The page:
The proportion of people in Scotland with Covid-19 has dropped to the lowest level since before Christmas, according to the latest data.

The Office for National Statistics (ONS) estimates that 158,200 people in private households had Covid-19 in the week ending May 7.

This equates to about one in 35 people, down from 1 in 30 the previous week, and is the seventh consecutive weekly drop.

Covid-19 infections north of the border are now at their lowest level since the week ending December 23, when 135,400 people, or one in 40 individuals, were estimated to have the virus.

Infections in all four UK nations are now at their lowest level since before Christmas 2021.

The Herald:

Sarah Crofts, head of analytical outputs for the Covid-19 Infection Survey at ONS, said: “It is encouraging to see infections continuing to decrease across the UK, with rates now at their lowest since mid-December.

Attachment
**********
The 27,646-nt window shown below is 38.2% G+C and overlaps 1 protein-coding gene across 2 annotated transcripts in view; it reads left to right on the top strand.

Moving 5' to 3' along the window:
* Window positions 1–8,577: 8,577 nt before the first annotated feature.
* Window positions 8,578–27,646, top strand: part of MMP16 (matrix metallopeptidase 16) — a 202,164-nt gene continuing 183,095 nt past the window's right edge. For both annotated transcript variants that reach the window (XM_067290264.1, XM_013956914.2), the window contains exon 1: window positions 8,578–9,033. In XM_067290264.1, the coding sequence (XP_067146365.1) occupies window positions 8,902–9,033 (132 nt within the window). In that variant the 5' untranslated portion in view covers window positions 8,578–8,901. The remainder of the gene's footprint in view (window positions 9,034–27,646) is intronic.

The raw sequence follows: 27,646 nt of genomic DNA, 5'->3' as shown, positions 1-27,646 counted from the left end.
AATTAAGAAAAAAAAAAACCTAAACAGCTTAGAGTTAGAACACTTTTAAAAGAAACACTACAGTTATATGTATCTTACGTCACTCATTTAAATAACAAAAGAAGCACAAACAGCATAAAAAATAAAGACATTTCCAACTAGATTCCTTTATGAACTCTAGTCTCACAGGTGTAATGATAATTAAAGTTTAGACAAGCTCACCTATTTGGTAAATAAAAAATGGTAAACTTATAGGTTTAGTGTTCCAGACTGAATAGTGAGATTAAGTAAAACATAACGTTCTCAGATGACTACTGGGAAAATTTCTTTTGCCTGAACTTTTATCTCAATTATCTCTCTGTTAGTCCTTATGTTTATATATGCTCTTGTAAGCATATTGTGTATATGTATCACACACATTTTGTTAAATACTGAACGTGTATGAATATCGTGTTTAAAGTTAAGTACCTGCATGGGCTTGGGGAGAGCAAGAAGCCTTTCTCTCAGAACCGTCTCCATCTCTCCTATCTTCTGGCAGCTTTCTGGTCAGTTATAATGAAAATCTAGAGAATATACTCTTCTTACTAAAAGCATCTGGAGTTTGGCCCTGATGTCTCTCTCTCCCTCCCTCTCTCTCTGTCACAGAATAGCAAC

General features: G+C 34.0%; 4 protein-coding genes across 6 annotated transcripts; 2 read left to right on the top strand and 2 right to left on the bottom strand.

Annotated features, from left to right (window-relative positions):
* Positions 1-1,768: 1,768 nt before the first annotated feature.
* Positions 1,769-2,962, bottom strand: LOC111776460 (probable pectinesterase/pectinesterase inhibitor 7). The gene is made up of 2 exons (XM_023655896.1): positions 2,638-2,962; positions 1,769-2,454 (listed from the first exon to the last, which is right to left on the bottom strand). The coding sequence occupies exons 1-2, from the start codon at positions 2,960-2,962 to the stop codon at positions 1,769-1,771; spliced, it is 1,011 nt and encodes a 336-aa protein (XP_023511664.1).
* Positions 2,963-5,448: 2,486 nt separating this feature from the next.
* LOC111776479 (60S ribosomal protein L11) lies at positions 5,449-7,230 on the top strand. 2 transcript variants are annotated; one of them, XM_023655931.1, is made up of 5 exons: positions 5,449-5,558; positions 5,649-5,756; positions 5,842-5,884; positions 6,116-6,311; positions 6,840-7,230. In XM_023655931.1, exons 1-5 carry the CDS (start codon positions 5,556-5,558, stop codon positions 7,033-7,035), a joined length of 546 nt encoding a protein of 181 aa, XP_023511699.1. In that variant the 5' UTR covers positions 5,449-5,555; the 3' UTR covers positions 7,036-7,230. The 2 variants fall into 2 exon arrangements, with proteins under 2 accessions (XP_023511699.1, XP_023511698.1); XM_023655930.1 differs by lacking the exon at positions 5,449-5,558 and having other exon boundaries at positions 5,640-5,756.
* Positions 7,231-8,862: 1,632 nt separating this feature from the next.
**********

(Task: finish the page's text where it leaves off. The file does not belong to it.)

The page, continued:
“In England, while infections are around a third of the level seen a month ago, rates do remain high overall.

“I want to thank all of our participants for their continued dedication to this vital piece of surveillance.”

Across the UK, 1.5 million people in private households are estimated to have had the virus in the week to May 7, down from 2.0 million the previous week.

Since March 2022, Omicron BA.2 infections have been the most common in all UK countries, comprising 96.8% of all sequenced Covid-19 infections between April 4 and 25 April 25.